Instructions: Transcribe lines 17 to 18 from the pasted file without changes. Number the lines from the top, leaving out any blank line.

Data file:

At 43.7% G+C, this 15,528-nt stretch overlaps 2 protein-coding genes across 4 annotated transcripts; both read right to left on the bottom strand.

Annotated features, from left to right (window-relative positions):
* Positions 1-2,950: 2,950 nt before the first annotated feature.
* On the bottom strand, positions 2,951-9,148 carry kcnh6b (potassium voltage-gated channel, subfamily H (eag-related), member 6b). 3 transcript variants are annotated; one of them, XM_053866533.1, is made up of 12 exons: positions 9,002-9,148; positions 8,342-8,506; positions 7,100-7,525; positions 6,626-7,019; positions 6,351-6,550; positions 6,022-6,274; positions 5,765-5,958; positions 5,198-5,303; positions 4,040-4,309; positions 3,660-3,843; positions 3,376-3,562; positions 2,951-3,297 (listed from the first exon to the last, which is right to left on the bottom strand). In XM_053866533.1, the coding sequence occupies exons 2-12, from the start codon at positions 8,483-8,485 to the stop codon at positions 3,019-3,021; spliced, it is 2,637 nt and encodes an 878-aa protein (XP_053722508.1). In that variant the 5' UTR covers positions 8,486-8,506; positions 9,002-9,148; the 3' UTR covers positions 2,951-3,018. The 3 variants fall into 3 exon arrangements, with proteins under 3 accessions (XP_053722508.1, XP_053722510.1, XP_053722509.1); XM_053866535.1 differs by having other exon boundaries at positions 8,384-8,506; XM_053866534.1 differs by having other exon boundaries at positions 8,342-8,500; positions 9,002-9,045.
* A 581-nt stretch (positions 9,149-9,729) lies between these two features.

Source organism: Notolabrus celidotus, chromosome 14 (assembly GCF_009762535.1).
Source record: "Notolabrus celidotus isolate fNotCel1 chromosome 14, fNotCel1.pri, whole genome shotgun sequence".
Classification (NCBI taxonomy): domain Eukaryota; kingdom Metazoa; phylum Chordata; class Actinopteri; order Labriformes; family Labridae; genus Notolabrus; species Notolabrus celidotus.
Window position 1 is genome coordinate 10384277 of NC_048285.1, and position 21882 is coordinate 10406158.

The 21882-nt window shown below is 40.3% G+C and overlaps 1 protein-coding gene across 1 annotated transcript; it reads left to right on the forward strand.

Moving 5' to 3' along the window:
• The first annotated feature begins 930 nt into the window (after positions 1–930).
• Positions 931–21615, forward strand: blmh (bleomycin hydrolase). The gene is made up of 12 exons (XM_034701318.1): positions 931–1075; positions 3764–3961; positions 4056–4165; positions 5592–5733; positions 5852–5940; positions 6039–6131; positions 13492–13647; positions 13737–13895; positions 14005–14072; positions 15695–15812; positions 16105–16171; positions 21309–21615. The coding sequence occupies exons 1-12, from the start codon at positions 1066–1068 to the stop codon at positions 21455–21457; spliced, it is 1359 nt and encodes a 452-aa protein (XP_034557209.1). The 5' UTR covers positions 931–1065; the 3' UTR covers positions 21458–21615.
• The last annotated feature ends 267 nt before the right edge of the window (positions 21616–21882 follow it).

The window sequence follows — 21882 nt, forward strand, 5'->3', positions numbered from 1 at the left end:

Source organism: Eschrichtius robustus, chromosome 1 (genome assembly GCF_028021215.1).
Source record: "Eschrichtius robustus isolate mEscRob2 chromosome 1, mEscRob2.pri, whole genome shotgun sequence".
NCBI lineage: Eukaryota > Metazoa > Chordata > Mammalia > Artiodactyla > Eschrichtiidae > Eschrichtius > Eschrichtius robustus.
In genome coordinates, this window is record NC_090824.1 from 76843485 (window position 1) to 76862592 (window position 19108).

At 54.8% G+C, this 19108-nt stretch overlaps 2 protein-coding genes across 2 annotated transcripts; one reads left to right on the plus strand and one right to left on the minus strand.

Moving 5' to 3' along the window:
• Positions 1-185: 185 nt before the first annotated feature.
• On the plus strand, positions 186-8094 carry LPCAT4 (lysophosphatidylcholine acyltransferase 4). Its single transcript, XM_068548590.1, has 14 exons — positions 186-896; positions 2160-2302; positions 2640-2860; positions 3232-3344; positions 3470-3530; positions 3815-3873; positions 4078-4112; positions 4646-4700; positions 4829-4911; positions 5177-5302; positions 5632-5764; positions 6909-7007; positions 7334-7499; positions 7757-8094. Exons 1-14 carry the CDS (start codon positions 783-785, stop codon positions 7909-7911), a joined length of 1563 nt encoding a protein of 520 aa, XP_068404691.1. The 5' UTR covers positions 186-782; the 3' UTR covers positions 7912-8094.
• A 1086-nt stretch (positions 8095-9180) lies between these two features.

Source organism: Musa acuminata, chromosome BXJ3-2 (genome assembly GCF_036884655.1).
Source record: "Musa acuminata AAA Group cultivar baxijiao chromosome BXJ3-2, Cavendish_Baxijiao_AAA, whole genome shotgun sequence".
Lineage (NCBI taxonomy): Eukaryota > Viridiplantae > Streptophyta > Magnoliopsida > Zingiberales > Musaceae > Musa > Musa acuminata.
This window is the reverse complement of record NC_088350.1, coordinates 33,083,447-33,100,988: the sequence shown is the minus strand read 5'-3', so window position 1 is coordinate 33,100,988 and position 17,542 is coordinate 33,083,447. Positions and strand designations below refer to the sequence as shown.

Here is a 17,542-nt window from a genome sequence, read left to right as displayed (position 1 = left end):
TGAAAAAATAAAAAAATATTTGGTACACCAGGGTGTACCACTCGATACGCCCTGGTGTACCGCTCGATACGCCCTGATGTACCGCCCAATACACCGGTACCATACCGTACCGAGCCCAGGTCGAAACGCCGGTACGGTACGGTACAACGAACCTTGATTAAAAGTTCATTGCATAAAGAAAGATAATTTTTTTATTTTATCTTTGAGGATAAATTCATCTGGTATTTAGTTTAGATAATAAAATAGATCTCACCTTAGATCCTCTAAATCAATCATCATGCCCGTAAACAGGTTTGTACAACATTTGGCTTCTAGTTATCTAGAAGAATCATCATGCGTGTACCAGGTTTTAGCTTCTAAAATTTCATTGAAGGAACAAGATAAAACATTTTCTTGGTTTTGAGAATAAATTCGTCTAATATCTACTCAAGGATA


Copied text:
Source record: "Eschrichtius robustus isolate mEscRob2 chromosome 1, mEscRob2.pri, whole genome shotgun sequence".
NCBI lineage: Eukaryota > Metazoa > Chordata > Mammalia > Artiodactyla > Eschrichtiidae > Eschrichtius > Eschrichtius robustus.